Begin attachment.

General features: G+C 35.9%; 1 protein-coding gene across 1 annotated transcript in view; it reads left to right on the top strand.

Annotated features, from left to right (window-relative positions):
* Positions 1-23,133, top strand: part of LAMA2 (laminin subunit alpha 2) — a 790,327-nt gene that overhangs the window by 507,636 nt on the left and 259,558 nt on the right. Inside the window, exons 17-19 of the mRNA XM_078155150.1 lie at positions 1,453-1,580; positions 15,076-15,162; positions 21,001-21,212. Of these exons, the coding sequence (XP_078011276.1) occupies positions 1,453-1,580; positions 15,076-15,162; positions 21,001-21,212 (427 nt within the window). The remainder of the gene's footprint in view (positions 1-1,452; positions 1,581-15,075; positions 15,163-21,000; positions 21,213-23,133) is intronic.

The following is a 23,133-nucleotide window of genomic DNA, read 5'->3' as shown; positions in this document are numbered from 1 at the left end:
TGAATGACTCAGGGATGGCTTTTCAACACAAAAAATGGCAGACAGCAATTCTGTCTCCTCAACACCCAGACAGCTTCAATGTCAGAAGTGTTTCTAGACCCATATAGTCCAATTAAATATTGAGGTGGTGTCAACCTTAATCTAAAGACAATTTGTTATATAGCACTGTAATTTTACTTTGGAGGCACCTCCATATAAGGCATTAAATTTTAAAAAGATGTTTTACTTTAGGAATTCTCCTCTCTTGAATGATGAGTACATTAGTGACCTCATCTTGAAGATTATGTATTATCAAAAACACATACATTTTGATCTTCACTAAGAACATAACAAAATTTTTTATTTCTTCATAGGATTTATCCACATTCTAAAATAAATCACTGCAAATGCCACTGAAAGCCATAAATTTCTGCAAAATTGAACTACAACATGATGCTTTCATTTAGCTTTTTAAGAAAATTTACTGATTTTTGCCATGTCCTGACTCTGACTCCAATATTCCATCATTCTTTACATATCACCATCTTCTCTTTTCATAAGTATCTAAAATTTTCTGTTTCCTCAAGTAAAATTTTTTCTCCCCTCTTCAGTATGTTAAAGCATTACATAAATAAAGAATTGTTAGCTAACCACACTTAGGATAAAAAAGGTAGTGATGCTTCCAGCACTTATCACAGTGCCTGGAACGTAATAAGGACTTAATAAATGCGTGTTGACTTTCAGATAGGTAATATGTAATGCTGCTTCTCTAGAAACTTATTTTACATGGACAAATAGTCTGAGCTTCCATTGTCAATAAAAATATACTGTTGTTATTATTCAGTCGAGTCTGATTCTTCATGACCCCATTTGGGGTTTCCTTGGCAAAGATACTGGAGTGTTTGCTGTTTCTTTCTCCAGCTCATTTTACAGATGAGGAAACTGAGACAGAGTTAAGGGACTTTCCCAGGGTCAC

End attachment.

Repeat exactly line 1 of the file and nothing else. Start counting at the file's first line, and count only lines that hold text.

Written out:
General features: G+C 35.9%; 1 protein-coding gene across 1 annotated transcript in view; it reads left to right on the top strand.